Recalling when beach was littered in hoofprints
BM2 Keisha Kerr and her father Wayne, a civilian employee at Coast Guard Base Boston, are historical reenactors of the Coast Guard’s World War II Beach Patrol. They have spent the last five years educating the public about this unique part of Coast Guard history.
In September 1942, horses were authorized for use by the patrol. The mounted portion soon became the largest segment of the patrol. For example, one year after orders were given to use horses, there were 3,222 of the animals assigned to the Coast Guard. All came from the Army, with many being recently retired cavalry mounts. The Army Remount Service provided all the riding gear required, while the Coast Guard provided the uniforms for the riders.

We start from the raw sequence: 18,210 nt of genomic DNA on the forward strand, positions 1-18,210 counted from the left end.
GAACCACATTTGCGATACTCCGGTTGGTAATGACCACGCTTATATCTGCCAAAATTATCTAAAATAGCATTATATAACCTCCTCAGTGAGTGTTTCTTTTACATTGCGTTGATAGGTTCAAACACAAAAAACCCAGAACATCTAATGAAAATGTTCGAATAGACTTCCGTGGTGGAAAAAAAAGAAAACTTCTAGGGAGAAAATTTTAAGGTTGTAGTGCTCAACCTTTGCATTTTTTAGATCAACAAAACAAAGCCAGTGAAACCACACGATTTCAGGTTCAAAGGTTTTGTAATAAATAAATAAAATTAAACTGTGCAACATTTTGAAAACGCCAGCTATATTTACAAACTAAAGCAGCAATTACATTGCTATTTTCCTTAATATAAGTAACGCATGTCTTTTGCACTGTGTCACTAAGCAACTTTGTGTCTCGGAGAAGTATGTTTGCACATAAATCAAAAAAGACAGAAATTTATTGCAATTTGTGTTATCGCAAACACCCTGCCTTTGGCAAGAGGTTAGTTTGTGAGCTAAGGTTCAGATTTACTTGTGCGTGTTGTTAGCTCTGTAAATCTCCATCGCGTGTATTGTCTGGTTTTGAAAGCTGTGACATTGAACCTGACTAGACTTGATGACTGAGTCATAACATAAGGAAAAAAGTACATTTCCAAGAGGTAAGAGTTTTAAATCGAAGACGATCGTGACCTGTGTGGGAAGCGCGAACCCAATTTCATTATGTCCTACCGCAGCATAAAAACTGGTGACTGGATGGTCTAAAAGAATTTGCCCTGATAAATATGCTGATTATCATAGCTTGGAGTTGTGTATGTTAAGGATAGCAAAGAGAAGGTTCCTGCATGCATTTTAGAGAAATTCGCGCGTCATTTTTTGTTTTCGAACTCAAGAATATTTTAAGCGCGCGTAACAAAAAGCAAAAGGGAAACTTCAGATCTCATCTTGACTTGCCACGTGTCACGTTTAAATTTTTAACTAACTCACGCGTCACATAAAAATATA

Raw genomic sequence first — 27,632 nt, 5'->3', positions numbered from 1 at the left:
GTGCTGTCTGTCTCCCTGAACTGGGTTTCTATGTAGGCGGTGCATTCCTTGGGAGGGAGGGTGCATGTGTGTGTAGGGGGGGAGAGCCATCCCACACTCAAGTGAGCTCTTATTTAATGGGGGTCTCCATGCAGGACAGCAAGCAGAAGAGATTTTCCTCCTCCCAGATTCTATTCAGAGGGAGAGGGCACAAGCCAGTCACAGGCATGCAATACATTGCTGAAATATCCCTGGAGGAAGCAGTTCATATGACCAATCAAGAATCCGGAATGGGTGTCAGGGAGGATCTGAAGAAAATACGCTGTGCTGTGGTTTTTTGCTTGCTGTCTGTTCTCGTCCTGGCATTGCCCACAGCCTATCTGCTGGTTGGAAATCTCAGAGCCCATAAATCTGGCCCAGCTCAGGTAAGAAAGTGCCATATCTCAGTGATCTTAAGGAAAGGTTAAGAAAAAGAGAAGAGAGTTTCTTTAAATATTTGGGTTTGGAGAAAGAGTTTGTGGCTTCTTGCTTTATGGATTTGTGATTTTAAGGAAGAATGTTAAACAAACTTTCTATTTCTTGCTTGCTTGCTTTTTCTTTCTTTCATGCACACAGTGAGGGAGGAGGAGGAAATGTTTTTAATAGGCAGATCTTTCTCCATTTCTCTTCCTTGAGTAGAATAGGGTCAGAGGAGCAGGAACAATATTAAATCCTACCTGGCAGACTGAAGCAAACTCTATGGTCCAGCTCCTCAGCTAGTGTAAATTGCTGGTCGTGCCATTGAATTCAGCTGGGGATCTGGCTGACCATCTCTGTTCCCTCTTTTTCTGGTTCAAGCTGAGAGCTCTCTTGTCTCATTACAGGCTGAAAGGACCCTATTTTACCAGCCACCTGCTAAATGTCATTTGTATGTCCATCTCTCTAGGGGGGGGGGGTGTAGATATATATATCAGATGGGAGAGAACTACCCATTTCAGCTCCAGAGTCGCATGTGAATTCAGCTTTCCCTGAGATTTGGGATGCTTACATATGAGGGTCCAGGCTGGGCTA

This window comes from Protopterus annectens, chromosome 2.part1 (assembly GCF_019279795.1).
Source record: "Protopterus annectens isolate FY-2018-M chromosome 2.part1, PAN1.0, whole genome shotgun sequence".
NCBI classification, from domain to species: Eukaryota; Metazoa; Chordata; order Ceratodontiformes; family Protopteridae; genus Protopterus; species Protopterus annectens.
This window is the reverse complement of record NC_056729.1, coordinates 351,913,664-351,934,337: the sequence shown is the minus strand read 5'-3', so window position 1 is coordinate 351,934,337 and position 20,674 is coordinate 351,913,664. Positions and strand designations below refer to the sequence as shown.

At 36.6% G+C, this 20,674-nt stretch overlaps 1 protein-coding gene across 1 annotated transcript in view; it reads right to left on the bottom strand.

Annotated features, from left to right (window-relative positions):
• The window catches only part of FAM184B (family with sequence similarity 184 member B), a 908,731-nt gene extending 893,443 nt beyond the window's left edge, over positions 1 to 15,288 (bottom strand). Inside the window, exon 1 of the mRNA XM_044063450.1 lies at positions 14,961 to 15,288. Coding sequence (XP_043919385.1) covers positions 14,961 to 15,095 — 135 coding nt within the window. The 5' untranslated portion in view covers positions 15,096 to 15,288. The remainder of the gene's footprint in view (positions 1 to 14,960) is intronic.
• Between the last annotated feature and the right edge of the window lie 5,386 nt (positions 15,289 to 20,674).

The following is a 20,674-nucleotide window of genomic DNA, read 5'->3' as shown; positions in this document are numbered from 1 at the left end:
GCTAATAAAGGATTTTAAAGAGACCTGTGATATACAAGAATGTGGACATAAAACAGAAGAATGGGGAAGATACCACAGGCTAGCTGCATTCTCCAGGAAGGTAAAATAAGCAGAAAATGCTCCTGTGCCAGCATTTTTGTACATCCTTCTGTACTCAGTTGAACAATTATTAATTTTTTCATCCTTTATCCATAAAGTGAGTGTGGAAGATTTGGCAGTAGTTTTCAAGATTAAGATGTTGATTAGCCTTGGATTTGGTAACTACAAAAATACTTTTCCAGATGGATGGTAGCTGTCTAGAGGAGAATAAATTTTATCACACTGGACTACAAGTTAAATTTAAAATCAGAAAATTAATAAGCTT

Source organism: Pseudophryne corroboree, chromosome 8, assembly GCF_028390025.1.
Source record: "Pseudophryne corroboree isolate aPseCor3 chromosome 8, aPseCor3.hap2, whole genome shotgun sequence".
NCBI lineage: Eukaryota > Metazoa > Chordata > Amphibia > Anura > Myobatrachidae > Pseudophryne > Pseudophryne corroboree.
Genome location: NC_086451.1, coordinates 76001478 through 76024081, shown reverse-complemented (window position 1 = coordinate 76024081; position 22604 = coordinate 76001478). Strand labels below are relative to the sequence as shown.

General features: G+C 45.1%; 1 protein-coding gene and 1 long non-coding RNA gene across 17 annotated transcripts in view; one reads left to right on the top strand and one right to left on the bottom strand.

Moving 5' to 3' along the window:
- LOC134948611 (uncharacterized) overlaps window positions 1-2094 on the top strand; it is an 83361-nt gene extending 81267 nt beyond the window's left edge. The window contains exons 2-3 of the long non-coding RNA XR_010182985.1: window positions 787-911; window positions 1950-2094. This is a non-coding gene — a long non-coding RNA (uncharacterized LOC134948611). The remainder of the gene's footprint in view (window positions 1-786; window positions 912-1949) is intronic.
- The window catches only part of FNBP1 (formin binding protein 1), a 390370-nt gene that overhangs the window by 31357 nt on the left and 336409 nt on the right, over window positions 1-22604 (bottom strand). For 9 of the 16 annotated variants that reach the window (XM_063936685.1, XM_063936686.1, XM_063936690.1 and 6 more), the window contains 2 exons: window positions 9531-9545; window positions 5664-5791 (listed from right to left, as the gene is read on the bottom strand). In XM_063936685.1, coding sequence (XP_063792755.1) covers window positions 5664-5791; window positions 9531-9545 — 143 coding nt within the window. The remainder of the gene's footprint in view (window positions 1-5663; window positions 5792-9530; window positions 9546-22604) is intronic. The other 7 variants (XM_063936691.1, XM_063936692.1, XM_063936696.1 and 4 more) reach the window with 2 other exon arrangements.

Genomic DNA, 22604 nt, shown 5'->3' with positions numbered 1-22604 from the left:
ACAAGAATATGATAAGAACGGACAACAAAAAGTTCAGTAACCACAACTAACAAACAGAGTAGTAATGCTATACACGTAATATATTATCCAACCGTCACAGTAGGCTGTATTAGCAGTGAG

A call went out for personnel and a mixed bag of people responded. Polo players, cowboys, former sheriffs, horse trainers, National Guard cavalrymen, jockeys, farm boys, rodeo riders and stunt men applied. Much of the mounted training took place at Elkins Park Training Station and Hilton Head, the sites of the dog training schools.